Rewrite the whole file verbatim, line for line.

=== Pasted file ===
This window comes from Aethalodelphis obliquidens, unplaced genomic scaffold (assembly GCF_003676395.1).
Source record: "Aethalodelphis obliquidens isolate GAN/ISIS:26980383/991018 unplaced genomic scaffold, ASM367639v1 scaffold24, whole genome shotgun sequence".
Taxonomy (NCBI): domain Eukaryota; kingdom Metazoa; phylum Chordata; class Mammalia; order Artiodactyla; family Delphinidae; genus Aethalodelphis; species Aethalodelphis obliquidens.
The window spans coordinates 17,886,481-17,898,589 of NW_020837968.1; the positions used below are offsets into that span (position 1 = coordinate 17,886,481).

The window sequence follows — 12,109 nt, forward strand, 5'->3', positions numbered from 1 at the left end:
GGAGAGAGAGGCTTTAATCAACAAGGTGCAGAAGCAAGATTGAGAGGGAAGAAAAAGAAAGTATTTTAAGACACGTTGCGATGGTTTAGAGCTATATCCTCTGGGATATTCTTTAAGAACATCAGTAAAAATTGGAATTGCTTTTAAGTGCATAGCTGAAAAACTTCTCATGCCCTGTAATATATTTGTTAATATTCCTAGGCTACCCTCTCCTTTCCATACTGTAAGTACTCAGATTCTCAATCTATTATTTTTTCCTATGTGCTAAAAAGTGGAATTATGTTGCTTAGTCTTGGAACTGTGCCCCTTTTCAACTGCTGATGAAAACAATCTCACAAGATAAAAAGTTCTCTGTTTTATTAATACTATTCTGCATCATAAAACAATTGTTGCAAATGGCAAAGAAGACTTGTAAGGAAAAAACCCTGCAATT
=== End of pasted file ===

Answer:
This window comes from Aethalodelphis obliquidens, unplaced genomic scaffold (assembly GCF_003676395.1).
Source record: "Aethalodelphis obliquidens isolate GAN/ISIS:26980383/991018 unplaced genomic scaffold, ASM367639v1 scaffold24, whole genome shotgun sequence".
Taxonomy (NCBI): domain Eukaryota; kingdom Metazoa; phylum Chordata; class Mammalia; order Artiodactyla; family Delphinidae; genus Aethalodelphis; species Aethalodelphis obliquidens.
The window spans coordinates 17,886,481-17,898,589 of NW_020837968.1; the positions used below are offsets into that span (position 1 = coordinate 17,886,481).

The window sequence follows — 12,109 nt, forward strand, 5'->3', positions numbered from 1 at the left end:
GGAGAGAGAGGCTTTAATCAACAAGGTGCAGAAGCAAGATTGAGAGGGAAGAAAAAGAAAGTATTTTAAGACACGTTGCGATGGTTTAGAGCTATATCCTCTGGGATATTCTTTAAGAACATCAGTAAAAATTGGAATTGCTTTTAAGTGCATAGCTGAAAAACTTCTCATGCCCTGTAATATATTTGTTAATATTCCTAGGCTACCCTCTCCTTTCCATACTGTAAGTACTCAGATTCTCAATCTATTATTTTTTCCTATGTGCTAAAAAGTGGAATTATGTTGCTTAGTCTTGGAACTGTGCCCCTTTTCAACTGCTGATGAAAACAATCTCACAAGATAAAAAGTTCTCTGTTTTATTAATACTATTCTGCATCATAAAACAATTGTTGCAAATGGCAAAGAAGACTTGTAAGGAAAAAACCCTGCAATT